Switzerland’s economic growth accelerated unexpectedly in the third quarter driven by higher exports of chemical and pharmaceutical products, figures from the State Secretariat for Economic Affairs, or SECO, revealed Thursday.
Gross domestic product grew 0.4 percent sequentially in the third quarter, after rising 0.3 percent a quarter ago. Economists had forecast the rate to ease to 0.2 percent.
On a yearly basis, growth advanced to 1.1 percent from 0.2 percent in the second quarter. This was also faster than the expected 0.8 percent expansion.
The expenditure-side breakdown of GDP showed that private and government spending grew 0.2 percent and 0.5 percent, respectively.
After a weak quarter, equipment and software investment advanced 0.7 percent and construction investment climbed 0.2 percent.
Exports of goods excluding valuables gained 0.7 percent and that of services moved up 1.1 percent. Likewise, imports of goods excluding valuables rose 1.1 percent and imports of services gained 0.9 percent.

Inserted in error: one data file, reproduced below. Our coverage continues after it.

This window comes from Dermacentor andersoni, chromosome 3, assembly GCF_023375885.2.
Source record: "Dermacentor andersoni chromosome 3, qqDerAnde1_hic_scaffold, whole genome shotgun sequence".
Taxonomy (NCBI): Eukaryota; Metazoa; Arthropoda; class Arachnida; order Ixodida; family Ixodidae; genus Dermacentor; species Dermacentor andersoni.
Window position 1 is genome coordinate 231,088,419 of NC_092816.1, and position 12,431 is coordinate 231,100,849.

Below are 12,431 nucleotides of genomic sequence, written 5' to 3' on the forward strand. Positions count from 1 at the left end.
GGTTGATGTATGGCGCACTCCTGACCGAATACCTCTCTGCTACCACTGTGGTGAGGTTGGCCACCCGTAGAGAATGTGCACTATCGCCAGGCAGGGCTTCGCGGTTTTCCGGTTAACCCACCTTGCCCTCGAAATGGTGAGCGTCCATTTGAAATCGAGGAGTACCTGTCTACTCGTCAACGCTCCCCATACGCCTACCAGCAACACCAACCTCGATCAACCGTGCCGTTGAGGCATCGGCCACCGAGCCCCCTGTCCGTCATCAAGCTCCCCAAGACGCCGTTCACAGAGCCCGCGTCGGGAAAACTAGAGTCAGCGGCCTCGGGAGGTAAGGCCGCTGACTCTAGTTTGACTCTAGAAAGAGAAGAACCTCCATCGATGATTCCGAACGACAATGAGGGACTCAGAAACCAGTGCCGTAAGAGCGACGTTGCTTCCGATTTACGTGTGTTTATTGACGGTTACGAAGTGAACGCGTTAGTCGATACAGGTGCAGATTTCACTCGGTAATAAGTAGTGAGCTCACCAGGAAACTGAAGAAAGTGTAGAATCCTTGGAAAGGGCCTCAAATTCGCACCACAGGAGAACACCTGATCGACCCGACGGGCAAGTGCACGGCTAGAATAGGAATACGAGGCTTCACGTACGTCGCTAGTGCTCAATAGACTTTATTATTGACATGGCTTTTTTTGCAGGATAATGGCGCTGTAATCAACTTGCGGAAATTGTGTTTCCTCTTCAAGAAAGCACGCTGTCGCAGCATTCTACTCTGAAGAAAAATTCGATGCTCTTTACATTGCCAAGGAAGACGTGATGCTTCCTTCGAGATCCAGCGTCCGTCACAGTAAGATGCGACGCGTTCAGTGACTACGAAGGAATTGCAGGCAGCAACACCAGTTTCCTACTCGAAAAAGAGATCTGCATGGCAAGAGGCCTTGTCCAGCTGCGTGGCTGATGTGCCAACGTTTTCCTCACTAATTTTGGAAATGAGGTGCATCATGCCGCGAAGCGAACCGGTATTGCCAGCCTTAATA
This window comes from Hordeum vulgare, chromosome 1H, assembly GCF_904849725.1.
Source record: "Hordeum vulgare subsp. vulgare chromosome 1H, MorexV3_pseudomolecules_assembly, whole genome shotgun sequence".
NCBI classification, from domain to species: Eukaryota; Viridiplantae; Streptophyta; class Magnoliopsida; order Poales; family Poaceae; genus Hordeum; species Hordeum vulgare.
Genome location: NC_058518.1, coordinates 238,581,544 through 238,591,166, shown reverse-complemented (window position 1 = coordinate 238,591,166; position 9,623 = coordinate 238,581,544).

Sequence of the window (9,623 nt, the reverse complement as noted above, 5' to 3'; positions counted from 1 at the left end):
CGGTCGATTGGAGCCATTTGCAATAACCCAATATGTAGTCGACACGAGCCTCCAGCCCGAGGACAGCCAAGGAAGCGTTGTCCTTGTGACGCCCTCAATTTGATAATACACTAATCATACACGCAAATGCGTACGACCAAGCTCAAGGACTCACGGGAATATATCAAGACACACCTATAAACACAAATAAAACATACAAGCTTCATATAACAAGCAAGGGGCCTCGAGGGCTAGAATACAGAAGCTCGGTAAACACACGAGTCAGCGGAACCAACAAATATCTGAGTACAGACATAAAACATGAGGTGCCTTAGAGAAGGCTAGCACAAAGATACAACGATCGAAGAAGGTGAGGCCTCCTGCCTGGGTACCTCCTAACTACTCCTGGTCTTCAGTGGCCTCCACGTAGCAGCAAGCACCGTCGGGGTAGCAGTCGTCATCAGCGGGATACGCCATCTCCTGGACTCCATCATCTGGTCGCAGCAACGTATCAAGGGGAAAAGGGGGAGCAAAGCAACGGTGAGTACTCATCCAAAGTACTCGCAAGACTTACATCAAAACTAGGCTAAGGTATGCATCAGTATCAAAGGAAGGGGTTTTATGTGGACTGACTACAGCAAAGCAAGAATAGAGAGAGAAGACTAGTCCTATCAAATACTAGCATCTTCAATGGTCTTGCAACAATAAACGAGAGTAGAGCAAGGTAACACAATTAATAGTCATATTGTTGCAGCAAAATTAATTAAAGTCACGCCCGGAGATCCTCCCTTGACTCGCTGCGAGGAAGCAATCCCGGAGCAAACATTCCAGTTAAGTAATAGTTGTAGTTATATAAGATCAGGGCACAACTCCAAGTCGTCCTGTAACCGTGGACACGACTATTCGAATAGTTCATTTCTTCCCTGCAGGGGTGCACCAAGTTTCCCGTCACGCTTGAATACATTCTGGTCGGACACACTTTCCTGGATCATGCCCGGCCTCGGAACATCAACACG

The stronger-than-expected rise in quarterly Swiss GDP growth in the third quarter was a bit of a relief but the outcome was skewed by weather-related effects and masks underlying weakness, particularly in services, David Oxley, an economist at Capital Economics, said.
In short, the Swiss economy is not out of the woods yet, Oxley added.
An intensification of trade tensions between the US and China, or a trade battle between the EU and the US, could have a significant impact on the Swiss economy, Charlotte de Montpellier, an economist at ING, said.
Turbulence on the financial markets could also push the Swiss franc to appreciate and lead to a decline in Swiss exports, the economist noted.
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